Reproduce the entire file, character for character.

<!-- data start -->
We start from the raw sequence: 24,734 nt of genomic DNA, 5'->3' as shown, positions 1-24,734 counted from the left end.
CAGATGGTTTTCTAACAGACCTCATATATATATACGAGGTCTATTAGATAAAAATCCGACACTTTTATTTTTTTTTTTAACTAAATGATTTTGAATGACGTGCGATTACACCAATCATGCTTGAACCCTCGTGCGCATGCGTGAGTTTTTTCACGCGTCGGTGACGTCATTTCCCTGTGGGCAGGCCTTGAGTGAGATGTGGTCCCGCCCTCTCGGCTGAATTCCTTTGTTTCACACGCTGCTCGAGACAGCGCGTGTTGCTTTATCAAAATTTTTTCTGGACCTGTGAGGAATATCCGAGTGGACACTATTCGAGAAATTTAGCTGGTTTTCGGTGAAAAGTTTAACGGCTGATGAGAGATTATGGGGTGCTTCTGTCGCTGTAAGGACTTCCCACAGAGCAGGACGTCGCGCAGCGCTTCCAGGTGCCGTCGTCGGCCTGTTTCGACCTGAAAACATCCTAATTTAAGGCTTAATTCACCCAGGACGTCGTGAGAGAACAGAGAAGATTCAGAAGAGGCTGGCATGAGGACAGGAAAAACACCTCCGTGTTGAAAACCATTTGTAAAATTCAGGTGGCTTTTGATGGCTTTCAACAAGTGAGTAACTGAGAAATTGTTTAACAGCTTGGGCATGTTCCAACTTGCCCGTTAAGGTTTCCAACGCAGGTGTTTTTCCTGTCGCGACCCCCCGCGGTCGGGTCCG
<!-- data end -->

We start from the raw sequence: 24,734 nt of genomic DNA, 5'->3' as shown, positions 1-24,734 counted from the left end.
CAGATGGTTTTCTAACAGACCTCATATATATATACGAGGTCTATTAGATAAAAATCCGACACTTTTATTTTTTTTTTTAACTAAATGATTTTGAATGACGTGCGATTACACCAATCATGCTTGAACCCTCGTGCGCATGCGTGAGTTTTTTCACGCGTCGGTGACGTCATTTCCCTGTGGGCAGGCCTTGAGTGAGATGTGGTCCCGCCCTCTCGGCTGAATTCCTTTGTTTCACACGCTGCTCGAGACAGCGCGTGTTGCTTTATCAAAATTTTTTCTGGACCTGTGAGGAATATCCGAGTGGACACTATTCGAGAAATTTAGCTGGTTTTCGGTGAAAAGTTTAACGGCTGATGAGAGATTATGGGGTGCTTCTGTCGCTGTAAGGACTTCCCACAGAGCAGGACGTCGCGCAGCGCTTCCAGGTGCCGTCGTCGGCCTGTTTCGACCTGAAAACATCCTAATTTAAGGCTTAATTCACCCAGGACGTCGTGAGAGAACAGAGAAGATTCAGAAGAGGCTGGCATGAGGACAGGAAAAACACCTCCGTGTTGAAAACCATTTGTAAAATTCAGGTGGCTTTTGATGGCTTTCAACAAGTGAGTAACTGAGAAATTGTTTAACAGCTTGGGCATGTTCCAACTTGCCCGTTAAGGTTTCCAACGCAGGTGTTTTTCCTGTCGCGACCCCCCGCGGTCGGGTCCG